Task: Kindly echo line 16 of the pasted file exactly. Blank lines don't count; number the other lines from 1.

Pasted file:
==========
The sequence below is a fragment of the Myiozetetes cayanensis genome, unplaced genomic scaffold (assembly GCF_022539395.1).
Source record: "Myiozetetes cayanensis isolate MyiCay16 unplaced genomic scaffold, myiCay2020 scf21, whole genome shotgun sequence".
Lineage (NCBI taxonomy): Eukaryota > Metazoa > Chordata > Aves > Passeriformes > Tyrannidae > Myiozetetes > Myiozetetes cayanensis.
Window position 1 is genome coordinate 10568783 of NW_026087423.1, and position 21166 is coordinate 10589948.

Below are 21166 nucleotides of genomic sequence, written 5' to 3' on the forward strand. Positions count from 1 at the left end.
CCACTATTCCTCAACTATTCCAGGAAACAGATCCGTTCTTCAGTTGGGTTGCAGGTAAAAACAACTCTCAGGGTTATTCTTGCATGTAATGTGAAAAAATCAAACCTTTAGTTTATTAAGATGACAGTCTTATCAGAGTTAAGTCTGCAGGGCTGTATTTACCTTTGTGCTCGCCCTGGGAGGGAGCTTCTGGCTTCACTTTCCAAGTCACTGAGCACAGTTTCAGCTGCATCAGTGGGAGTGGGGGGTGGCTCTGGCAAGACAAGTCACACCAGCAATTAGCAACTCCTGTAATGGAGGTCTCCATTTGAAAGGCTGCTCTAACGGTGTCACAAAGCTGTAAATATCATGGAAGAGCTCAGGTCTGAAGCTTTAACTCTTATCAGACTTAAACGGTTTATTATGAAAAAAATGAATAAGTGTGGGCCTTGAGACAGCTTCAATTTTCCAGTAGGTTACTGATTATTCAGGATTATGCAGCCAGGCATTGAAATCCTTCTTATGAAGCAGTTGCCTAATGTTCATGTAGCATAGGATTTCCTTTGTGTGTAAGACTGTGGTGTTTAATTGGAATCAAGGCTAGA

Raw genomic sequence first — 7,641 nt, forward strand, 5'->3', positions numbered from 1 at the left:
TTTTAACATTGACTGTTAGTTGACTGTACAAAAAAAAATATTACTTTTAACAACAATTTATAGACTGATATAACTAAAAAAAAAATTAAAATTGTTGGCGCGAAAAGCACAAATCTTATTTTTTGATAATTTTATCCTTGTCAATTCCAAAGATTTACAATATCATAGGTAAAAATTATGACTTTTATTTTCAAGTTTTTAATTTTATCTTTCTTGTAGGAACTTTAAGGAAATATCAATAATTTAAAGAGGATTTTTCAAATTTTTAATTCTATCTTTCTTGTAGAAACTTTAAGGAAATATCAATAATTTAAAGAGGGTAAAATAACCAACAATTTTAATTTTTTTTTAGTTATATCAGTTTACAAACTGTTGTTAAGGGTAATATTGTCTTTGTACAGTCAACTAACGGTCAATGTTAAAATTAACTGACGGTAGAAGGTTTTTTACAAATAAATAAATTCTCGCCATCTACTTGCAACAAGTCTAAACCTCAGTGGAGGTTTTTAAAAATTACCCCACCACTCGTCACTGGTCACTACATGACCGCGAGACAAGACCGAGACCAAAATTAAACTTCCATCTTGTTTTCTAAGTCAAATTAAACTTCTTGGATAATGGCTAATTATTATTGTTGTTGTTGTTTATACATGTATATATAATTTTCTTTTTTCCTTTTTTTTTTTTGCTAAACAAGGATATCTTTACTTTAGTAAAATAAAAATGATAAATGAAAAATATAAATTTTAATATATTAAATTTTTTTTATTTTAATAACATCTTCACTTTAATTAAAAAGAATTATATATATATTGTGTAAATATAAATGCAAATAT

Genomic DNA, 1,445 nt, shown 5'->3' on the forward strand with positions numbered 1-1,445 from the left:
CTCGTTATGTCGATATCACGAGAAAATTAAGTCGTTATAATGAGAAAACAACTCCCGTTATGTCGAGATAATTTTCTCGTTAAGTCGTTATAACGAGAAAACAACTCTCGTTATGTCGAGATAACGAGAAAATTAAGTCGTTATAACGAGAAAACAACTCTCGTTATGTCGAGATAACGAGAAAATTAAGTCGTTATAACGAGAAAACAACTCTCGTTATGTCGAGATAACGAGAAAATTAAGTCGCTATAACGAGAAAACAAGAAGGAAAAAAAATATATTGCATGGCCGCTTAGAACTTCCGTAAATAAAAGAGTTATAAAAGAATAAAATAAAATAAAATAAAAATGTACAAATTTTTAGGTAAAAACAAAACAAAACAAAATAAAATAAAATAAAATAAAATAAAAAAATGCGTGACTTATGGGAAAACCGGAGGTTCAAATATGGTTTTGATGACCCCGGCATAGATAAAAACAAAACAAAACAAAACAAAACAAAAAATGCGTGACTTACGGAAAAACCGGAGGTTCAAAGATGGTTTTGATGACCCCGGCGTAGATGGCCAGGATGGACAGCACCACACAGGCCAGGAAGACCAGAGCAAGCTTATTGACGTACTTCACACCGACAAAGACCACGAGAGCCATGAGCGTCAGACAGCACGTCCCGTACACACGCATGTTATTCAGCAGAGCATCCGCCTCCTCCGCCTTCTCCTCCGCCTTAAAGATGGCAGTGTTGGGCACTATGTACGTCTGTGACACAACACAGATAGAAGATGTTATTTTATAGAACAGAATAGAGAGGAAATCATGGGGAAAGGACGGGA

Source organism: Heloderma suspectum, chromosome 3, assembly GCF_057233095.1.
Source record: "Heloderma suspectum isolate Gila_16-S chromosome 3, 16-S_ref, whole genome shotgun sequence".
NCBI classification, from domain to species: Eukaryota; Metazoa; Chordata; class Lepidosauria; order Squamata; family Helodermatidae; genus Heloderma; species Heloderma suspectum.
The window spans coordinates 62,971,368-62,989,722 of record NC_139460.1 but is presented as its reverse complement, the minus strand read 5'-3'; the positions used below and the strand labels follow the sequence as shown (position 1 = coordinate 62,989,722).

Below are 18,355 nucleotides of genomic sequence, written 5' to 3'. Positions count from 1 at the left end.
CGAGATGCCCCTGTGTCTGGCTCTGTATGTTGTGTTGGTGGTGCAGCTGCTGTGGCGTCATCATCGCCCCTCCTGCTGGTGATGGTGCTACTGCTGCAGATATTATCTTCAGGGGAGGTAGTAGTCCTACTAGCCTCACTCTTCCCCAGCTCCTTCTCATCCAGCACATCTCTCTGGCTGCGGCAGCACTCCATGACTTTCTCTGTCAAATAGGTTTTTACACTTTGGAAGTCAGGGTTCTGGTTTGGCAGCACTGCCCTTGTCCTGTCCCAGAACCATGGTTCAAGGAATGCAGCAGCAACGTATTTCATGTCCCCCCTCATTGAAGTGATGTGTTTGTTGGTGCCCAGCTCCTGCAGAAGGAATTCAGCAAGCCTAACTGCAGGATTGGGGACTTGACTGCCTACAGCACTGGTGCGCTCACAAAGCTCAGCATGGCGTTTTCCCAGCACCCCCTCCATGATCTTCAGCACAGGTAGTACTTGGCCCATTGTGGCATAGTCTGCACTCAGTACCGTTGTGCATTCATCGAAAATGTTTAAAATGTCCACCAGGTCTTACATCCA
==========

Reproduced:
CGAGATGCCCCTGTGTCTGGCTCTGTATGTTGTGTTGGTGGTGCAGCTGCTGTGGCGTCATCATCGCCCCTCCTGCTGGTGATGGTGCTACTGCTGCAGATATTATCTTCAGGGGAGGTAGTAGTCCTACTAGCCTCACTCTTCCCCAGCTCCTTCTCATCCAGCACATCTCTCTGGCTGCGGCAGCACTCCATGACTTTCTCTGTCAAATAGGTTTTTACACTTTGGAAGTCAGGGTTCTGGTTTGGCAGCACTGCCCTTGTCCTGTCCCAGAACCATGGTTCAAGGAATGCAGCAGCAACGTATTTCATGTCCCCCCTCATTGAAGTGATGTGTTTGTTGGTGCCCAGCTCCTGCAGAAGGAATTCAGCAAGCCTAACTGCAGGATTGGGGACTTGACTGCCTACAGCACTGGTGCGCTCACAAAGCTCAGCATGGCGTTTTCCCAGCACCCCCTCCATGATCTTCAGCACAGGTAGTACTTGGCCCATTGTGGCATAGTCTGCACTCAGTACCGTTGTGCATTCATCGAAAATGTTTAAAATGTCCACCAGGTCTTACATCCA